Meanwhile, the Max Fleischer studio struggled to create a star to rival Mickey and Felix. It finally struck gold after mood collapsed in the early 1930s. Their star: Blatantly vampish Betty Boop. Boop routinely dropped her skimpy top, and her skirt was forever riding up. Betty was so risqué that one 1933 short, , proved too much for even bear-market tastes and was banned in Philadelphia.
Betty Boop tackled both coerced sex and drug use. In (1932), the Black Knight nearly deflowers Betty before Bimbo the dog comes to her rescue. In (1932), Betty is a high wire performer in a circus as the villainous ringmaster lusts for her from below. After the performance, the ringmaster follows Betty to her tent, where he caresses her legs and threatens her job if she refuses to submit—a sore topic at the time, with a quarter of the U.S. unemployed. Koko the clown rushes in and knocks the ringmaster unconscious with a test-your-strength mallet. When Koko asks if Betty is ok, she answers in song, “he couldn’t take my boop-oop-a-doop away!”
In another episode, (1934), Betty tries to ease Koko’s toothache. She administers nitrous oxide but drops the mask and accidentally exposes the entire town to gas. What follows is downright trippy as townsfolk, plants, cars and bridges all collapse into convulsive laughter.
The reign of sexy, druggy cartoons was short-lived. As social mood recovered in the mid 1930s, Betty’s creators fashioned a more modest wardrobe, but Betty couldn’t make the transition. Her boop-oop-a-doop fizzled.
Betty’s successor at Fleischer studios, Popeye the Sailor, debuted in 1933. His scruffy appearance and can-do spirit mirrored the battered but upturning mood that fueled the 1932-1937 bull market. Popeye’s nemesis, Bluto, underwent a fascinating metamorphosis. Paramount and Fleischer first billed him as “Bluto the Terrible! Lower than bilge scum, meaner than Satan, and strong as an ox!” But as mood continued to recover, Bluto’s personality softened from serious threat to mere rival. Robert Prechter stated in The Wave Principle of Human Social Behavior, that rising mood celebrates heroes in “good-guy-versus-bad-guy” conflicts; by the time mood peaks, “Everybody’s a good guy.”
The specials (1936) and (1937) were prototypical bull market cartoons containing a hero’s triumph, exotic settings and rollicking adventure. In fact, the shorts were so popular that theatres billed them ahead of the feature films for which they opened.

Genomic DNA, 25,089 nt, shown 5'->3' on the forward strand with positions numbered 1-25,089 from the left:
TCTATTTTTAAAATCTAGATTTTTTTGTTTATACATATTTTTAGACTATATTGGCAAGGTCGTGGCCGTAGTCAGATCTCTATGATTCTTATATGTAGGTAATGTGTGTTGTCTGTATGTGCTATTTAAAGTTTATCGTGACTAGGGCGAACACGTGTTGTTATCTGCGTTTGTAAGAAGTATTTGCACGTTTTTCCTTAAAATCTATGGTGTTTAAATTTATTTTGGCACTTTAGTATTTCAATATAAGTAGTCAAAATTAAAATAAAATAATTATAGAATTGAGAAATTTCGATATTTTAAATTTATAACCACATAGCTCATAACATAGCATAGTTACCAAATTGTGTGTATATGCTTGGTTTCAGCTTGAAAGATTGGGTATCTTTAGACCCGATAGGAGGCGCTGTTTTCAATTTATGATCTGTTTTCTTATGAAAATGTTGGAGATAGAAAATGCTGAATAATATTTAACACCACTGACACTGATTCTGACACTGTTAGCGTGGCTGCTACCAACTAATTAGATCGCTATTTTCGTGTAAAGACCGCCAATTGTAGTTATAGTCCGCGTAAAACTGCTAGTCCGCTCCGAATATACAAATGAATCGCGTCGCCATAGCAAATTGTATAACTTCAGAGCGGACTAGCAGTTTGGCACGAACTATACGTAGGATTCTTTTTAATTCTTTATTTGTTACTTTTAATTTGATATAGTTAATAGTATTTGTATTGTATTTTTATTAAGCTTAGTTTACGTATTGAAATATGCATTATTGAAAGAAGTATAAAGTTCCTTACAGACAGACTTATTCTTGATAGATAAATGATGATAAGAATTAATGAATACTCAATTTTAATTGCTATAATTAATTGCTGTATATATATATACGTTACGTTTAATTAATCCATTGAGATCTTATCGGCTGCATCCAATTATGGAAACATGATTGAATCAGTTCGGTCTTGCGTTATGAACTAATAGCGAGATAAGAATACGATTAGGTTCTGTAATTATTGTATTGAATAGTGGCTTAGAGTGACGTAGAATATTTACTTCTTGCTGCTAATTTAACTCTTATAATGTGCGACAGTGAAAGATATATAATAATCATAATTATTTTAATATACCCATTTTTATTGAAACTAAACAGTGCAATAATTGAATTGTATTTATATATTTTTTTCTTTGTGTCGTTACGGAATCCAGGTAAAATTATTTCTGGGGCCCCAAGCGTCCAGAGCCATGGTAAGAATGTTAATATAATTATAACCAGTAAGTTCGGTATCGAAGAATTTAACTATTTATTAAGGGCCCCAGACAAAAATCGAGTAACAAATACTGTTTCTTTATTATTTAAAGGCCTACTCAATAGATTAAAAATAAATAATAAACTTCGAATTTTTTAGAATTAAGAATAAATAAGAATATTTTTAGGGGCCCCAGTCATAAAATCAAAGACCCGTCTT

, released in 1937, also took full advantage of the Cycle degree peak in mood. Triumph over evil, hard work and adorable woodland creatures in the film all reflect the strong positive trend. The film’s wicked witch is an ideal villain for love to conquer, and Prince Charming is the quintessential bull market savior. The film was a hit. Disney spent $1.4 million on . In the film’s first theater run, he recouped it all—six times over.
The Dow Jones Industrial Average plummeted 52% from 1937 to 1942, and the plunging mood also expressed itself via worldwide anger and fear. But animation studios somehow missed the memo. Some of their films contained dark elements, but for the most part, their themes were just too sunny for the times.
is a good example. The mostly upbeat film premiered in 1940. It contains many bear themes, including imprisonment, drinking, fighting and gambling. But the delinquency belies the film’s overall positive theme of family love. also premiered in 1940 with magic, demonic gargoyles and racial stereotypes. Disney’s hero, Mickey, abuses powerful sorcery and gets in way over his head. But like , overall theme—exciting visuals, beautiful music, Mickey being mischievous—was too positive, and audiences of the day mostly yawned, with neither film breaking even until more than a decade later.
In contrast, MGM more fully captured the negative mood with (1939). In the short, tools of war litter the world. A grandfather squirrel describes now-extinct Man to his progeny. After the final two living men kill one another, the squirrel and his fellow woodland friends dance among Man’s remains. Only in an extended bear market would a children’s cartoon suggest that utopia is born of mankind’s extinction.